Decreasing Social Isolation in Adults via a Cognitive Wellness Program
Civic and Community Engagement
Community Health and Preventive Medicine
Mental and Social Health
Translational Medical Research
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AbstractIn October 2015, Buzzards Bay Speech Therapy and Coastline Elderly Services, Inc, collaborated to address concerns regarding healthy aging in New Bedford. According to the 2014 Massachusetts Healthy Aging Data Report, New Bedford scored lowest in the state with regard to healthy aging, with 31 health indicators worse than the state average, including depression, mental illness, stroke and Alzheimer's disease. Recognizing that these indicators can lead to social isolation and further exacerbate health concerns, we developed a program focusing on cognitive wellness in order to enhance social engagement. The goal of the program is to provide evidenced based interventions to adults in order to improve social connectedness, sense of well-being, and communicative effectiveness in order to decrease social isolation, depressive symptoms and caregiver burden. The program uses class-based instruction and lively activities to educate and engage participants while practicing tips and techniques to improve thinking, memory, communication and socialization skills. Quantitative and qualitative outcome data collected from 2015-present reveals that classes are effective at decreasing social isolation, encouraging the formation/renewal of friendships and the trying of new things, and improving confidence in communication skills. Additionally, data reflects that the factor most susceptible to change following participation in our classes is a feeling of optimism, born out of camaraderie within the class, gains in self-confidence and self-acceptance, and motivation to improve. Currently we are initiating Participatory Action to enhance community engagement, expand programming, and identify resources that may be available/created in order to improve cognitive wellness and decrease social isolation.
Permanent Link to this Itemhttp://hdl.handle.net/20.500.14038/26737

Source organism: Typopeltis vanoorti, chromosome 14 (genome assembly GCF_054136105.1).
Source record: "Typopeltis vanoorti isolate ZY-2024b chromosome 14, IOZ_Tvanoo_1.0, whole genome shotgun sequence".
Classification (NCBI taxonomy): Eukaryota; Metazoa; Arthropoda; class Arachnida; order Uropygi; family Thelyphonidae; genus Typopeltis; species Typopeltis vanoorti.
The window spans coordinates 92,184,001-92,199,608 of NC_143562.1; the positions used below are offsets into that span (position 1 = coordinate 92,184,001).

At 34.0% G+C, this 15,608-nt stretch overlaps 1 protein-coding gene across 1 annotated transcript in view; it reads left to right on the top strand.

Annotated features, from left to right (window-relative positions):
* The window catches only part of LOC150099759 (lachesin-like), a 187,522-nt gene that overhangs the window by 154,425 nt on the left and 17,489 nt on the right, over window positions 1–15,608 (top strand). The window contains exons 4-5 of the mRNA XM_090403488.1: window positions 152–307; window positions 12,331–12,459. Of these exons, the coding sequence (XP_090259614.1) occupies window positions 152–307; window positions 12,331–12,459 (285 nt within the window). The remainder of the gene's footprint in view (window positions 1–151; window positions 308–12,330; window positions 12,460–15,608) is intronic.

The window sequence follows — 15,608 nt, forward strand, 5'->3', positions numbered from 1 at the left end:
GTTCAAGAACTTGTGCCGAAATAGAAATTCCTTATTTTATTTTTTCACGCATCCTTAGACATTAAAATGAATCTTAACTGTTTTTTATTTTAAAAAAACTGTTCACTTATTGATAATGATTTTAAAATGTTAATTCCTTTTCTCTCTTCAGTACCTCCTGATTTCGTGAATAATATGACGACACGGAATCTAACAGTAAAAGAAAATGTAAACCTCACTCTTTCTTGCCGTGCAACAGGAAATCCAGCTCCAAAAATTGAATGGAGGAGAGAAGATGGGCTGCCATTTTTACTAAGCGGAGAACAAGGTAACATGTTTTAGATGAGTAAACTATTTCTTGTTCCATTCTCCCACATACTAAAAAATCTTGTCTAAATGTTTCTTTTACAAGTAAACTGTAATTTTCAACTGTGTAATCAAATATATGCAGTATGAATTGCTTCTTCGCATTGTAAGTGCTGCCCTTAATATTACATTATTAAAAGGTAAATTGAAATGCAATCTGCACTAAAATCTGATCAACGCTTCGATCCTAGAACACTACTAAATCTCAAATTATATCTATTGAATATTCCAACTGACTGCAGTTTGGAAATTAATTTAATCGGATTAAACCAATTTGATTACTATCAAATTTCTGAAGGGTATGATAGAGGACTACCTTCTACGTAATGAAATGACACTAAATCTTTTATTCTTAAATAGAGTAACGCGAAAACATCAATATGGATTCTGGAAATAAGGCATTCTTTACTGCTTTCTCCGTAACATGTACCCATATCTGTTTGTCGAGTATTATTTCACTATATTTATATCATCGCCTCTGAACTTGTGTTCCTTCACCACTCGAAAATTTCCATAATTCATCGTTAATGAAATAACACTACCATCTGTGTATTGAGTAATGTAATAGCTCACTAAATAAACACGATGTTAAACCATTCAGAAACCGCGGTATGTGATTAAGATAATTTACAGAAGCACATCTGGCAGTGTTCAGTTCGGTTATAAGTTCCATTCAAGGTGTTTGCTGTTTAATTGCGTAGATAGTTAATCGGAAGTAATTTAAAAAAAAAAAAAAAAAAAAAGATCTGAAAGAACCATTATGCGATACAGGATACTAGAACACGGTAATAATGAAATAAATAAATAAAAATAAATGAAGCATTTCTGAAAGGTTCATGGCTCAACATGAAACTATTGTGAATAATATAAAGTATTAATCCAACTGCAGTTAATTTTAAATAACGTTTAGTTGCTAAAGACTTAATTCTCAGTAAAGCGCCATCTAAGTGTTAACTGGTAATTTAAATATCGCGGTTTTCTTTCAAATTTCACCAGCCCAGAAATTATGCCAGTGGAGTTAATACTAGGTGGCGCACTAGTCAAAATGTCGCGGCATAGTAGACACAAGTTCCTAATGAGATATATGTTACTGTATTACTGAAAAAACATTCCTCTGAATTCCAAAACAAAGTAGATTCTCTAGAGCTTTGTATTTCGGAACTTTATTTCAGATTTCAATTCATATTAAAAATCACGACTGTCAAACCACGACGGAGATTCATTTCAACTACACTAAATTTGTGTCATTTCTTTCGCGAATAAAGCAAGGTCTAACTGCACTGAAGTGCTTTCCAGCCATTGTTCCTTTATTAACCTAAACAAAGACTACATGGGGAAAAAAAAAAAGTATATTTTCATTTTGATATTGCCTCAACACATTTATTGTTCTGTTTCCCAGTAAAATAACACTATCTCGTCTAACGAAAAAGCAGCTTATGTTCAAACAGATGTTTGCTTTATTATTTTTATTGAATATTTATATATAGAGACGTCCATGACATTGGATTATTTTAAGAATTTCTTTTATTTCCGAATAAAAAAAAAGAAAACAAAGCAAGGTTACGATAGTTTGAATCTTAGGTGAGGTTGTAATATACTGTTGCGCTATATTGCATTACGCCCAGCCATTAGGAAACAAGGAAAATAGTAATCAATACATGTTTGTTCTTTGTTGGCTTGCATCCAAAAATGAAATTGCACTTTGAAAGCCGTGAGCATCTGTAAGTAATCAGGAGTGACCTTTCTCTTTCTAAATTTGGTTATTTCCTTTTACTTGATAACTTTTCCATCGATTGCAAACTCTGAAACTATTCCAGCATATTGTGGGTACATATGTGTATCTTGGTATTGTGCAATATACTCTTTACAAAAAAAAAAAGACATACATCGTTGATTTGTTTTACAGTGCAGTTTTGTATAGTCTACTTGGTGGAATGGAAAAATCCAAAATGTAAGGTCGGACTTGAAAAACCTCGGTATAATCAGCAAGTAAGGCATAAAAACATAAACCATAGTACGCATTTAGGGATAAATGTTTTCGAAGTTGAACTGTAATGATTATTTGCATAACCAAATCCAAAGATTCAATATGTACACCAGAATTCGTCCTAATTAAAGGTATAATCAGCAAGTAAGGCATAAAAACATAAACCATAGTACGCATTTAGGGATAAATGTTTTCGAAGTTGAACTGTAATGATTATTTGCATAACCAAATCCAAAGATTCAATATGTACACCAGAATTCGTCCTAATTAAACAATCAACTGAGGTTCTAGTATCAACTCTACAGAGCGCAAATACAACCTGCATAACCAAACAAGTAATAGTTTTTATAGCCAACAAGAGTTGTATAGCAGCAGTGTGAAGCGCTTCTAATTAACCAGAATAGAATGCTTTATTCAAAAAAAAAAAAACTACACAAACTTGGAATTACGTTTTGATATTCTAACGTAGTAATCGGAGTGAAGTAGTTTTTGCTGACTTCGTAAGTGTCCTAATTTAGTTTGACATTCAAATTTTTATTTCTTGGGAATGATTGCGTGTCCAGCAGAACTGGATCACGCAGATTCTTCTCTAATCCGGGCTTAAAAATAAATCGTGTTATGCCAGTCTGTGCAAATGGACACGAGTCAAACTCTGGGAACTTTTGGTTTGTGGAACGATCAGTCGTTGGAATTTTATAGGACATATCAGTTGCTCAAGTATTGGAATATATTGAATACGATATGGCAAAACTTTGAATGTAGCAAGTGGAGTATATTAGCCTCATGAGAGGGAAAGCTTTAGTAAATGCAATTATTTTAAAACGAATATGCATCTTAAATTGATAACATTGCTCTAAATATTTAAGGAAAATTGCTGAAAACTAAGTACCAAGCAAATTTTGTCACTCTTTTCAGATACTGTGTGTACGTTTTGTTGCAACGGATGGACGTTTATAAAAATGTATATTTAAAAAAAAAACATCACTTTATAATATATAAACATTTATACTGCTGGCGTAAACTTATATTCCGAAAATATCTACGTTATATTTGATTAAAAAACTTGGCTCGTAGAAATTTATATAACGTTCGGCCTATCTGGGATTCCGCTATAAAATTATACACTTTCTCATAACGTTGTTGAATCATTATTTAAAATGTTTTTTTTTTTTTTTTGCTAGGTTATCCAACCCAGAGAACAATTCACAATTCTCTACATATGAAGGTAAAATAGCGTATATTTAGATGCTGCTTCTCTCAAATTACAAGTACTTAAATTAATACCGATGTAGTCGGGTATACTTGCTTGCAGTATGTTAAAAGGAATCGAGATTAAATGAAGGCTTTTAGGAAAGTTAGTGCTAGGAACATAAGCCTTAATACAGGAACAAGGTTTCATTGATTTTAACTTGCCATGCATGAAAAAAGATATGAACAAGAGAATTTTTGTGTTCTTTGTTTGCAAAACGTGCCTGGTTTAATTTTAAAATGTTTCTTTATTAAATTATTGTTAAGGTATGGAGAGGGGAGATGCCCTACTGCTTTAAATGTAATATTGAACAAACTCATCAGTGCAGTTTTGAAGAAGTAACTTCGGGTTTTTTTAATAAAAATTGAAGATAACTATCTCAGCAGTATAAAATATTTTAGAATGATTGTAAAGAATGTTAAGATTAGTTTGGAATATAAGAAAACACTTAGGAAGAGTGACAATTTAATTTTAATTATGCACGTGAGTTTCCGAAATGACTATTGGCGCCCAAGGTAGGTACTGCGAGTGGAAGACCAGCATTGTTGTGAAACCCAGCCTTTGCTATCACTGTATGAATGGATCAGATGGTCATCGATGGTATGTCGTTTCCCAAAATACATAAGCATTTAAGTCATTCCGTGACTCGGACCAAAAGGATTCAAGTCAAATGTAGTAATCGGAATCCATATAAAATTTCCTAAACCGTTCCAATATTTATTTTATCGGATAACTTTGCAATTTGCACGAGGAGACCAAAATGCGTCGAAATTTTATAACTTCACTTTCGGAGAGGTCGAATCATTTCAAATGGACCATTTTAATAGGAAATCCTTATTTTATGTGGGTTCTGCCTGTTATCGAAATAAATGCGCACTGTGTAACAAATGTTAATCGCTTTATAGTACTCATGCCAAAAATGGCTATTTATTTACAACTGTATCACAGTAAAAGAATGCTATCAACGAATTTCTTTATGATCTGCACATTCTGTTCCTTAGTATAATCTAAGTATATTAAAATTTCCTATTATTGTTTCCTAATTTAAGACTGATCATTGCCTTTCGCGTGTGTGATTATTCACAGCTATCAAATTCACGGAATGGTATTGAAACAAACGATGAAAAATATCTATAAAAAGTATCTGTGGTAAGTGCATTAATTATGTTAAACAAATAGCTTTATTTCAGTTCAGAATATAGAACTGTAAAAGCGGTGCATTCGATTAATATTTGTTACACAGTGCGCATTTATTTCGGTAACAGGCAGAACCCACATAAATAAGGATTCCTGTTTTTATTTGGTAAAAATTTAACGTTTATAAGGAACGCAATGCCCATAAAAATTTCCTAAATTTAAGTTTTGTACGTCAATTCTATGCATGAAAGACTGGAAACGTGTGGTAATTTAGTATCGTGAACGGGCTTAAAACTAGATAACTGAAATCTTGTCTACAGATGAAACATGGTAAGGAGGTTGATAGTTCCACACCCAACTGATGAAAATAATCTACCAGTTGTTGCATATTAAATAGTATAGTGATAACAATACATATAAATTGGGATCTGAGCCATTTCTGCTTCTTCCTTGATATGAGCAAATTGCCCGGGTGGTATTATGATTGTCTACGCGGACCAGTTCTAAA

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Physiological and Social Stress on Cognitive PerformanceNagatti, Doreet; Anina, Daniele; Daigle, Maria; O'Brien, Kymberlee M. (2016-05-20)Humans are highly social creatures and this provides us with a number of benefits, such as protection and support, but it also brings new avenues for stress from social sources. Basic and translational neuroendocrine research has yielded a rich set of findings and a general understanding of how acute and chronic stress can result in reduced health, earlier aging, and earlier death. Although stress can be indexed by level of cortisol, the major stress hormone in humans, many interrelated physiological systems are involved in a stress response, including the cardio and vascular systems. Research toward greater understanding of stress buffering mechanisms holds value for improved human health in the face of entrenched social stressors. In particular, acute and chronic stress have consistently been found to impair cognitive performance, Many adults in high stress environments also face a changing social landscape during college years: changes in living partners, less control over noise, sleep, exercise, and nutrition. In this pilot investigation, we are interested in measuring the influences of acute stress on cognitive performance and whether social support, a factor that is modifiable, would be protective on the multi-systems relationships between stress and cognition. Broadly, we found (1) that higher levels of cortisol measured in saliva was associated with a faster return to resting levels of salivary cortisol (a measure of flexible, adaptive functioning of the central HPA stress system) after the stressor is removed and may also be associated with lower cortisol in the initial response to the stressor. In parallel, we found (2) that higher levels of cortisol were associated with impaired cognitive performance after the stress task, (3) finally, we found that those reporting high social support showed faster recovery to baseline in the cardiovascular systems and greater social support produced some buffering of stress response on their post-stress cognitive performance.